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Post No.: 0387support

 

Furrywisepuppy says:

 

Religiosity or spirituality is, generally, correlated with better health outcomes, such as lower levels of heart disease, stroke, kidney failure, hypertension, emphysema, some cancers, chronic pain and premature death overall. This may be explained by some religions encouraging followers to eat, drink and behave in ways that also tend to be good for their health (e.g. encouraging abstinence from smoking, drug abuse, excessive alcohol consumption or risky sexual behaviours). There is also the better coping of stress and difficulties as a result of having supportive company for being in a tightly-knit social support network, and from some rituals such as meditation, which has been causally shown to reduce stress and bolster the immune system.

 

Being religious can also psychologically give someone a greater sense of purpose, meaning, existential security, self-esteem and optimism. Accepting that some things are ‘God’s will’ may help one to let go of the things one cannot control, yet through thinking that one’s prayers will make a difference, a greater sense of control may be perceived – whichever belief makes one’s mind feel more at ease for a given situation. (However, intercessory praying on behalf of someone else’s health after a surgical procedure won’t, unsurprisingly, help them in any way, and in fact if they know they’re being prayed for, it could make them feel guilty and stressed under the pressure of needing to get better to repay that faith.) Post No.: 0276 discussed the difference between internal and external loci of control.

 

Religious fundamentalists tend to be more optimistic than moderates, who in turn tend to be more optimistic than atheists. The feeling that ‘God is on our side’ will naturally inspire optimism. But it can also inspire perilous overconfidence too (e.g. regarding the chances of a swift and successful military campaign).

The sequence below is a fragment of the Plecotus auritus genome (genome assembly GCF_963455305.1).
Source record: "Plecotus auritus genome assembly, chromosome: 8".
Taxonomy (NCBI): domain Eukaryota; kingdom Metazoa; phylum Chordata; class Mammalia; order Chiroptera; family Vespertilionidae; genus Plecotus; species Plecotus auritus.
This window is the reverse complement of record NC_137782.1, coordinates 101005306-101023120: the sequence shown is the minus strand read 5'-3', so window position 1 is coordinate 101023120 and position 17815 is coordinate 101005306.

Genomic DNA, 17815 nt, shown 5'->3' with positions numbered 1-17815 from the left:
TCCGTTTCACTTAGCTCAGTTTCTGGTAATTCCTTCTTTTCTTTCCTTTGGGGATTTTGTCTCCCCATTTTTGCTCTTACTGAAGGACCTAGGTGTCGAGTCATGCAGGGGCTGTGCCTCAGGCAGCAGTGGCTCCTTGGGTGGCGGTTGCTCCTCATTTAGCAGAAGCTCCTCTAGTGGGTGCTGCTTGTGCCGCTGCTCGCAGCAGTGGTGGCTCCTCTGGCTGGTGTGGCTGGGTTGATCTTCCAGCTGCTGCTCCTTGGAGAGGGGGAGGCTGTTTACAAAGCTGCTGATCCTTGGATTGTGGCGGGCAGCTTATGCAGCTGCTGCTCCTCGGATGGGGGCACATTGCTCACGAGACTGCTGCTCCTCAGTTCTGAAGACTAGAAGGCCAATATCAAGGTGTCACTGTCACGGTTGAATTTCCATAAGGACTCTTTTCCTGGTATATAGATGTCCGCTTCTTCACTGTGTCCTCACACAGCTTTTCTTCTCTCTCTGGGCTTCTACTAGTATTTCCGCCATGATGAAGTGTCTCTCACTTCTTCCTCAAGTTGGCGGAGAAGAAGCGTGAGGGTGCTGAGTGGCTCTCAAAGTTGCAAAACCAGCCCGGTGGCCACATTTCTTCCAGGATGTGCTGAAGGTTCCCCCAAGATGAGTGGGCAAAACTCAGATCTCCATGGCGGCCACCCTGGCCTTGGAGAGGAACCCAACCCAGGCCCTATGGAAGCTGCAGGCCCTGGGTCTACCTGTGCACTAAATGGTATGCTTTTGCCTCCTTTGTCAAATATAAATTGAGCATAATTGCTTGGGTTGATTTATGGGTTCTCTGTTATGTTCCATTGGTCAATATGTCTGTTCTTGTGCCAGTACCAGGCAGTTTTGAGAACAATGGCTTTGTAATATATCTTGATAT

Those who attend religious services tend to have larger and tighter social networks, which offer both tangible and emotional benefits. However, being religious is only beneficial to one’s health if religion is common and socially desirable within one’s country or community, otherwise being religious will mean opposing the social norm, as if one is considered the relatively deviant outcast, and thus may lead to lower levels of health. The prevailing immediate, surrounding culture and context thus matters.

 

Therefore religion is not always beneficial to health, and this includes certain religious or spiritual practitioners telling followers to avoid taking vaccinations, medications, giving organ donations or imposing other similar constraints related to medicine for whatever reason. And the social support partially depends on the wider cultural context – the details matter and the benefits of religion should be taken on a detail-by-detail basis.

 

Health naturally tends to correlate with happiness or subjective well-being, and so religiosity tends to correlate with greater happiness levels overall too, due to many of the same mechanisms of promoting better health and social support. Like for health problems, the social company and support helps one to better cope in the face of life problems too. The relationship between religiosity and happiness is mediated by feeling socially supported and respected – but this again only tends to occur in countries or communities where religion is the norm and all of the community benefits, and the social respect that comes from following the local norm or following one’s peers.